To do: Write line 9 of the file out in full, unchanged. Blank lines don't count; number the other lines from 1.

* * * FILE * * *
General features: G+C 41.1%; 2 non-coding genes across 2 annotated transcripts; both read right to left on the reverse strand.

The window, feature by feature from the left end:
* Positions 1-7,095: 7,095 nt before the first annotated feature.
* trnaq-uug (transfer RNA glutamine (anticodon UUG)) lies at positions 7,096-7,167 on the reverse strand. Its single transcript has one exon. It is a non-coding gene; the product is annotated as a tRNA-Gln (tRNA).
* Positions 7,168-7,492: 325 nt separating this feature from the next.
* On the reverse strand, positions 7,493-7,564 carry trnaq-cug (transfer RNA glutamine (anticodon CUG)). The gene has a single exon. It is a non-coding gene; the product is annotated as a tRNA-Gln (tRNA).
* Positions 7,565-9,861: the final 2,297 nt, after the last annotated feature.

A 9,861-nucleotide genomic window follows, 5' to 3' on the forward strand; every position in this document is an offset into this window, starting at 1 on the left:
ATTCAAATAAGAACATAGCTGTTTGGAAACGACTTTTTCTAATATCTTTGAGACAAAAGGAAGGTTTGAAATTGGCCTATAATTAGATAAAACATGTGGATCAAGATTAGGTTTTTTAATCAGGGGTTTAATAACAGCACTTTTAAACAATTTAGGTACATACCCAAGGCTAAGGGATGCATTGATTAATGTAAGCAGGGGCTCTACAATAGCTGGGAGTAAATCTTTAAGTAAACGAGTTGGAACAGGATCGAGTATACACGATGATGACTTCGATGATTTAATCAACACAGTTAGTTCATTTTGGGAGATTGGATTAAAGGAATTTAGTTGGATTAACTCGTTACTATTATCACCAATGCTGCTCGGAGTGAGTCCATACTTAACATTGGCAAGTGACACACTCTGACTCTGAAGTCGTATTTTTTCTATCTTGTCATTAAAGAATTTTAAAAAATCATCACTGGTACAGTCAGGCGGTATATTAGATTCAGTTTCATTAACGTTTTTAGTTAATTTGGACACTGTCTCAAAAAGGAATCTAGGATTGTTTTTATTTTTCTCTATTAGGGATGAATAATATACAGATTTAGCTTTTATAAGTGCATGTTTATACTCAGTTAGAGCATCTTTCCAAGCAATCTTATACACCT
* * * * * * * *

ATTCAAATAAGAACATAGCTGTTTGGAAACGACTTTTTCTAATATCTTTGAGACAAAAGGAAGGTTTGAAATTGGCCTATAATTAGATAAAACATGTGGATCAAGATTAGGTTTTTTAATCAGGGGTTTAATAACAGCACTTTTAAACAATTTAGGTACATACCCAAGGCTAAGGGATGCATTGATTAATGTAAGCAGGGGCTCTACAATAGCTGGGAGTAAATCTTTAAGTAAACGAGTTGGAACAGGATCGAGTATACACGATGATGACTTCGATGATTTAATCAACACAGTTAGTTCATTTTGGGAGATTGGATTAAAGGAATTTAGTTGGATTAACTCGTTACTATTATCACCAATGCTGCTCGGAGTGAGTCCATACTTAACATTGGCAAGTGACACACTCTGACTCTGAAGTCGTATTTTTTCTATCTTGTCATTAAAGAATTTTAAAAAATCATCACTGGTACAGTCAGGCGGTATATTAGATTCAGTTTCATTAACGTTTTTAGTTAATTTGGACACTGTCTCAAAAAGGAATCTAGGATTGTTTTTATTTTTCTCTATTAGGGATGAATAATATACAGATTTAGCTTTTATAAGTGCATGTTTATACTCAGTTAGAGCATCTTTCCAAGCAATCTTATACACCT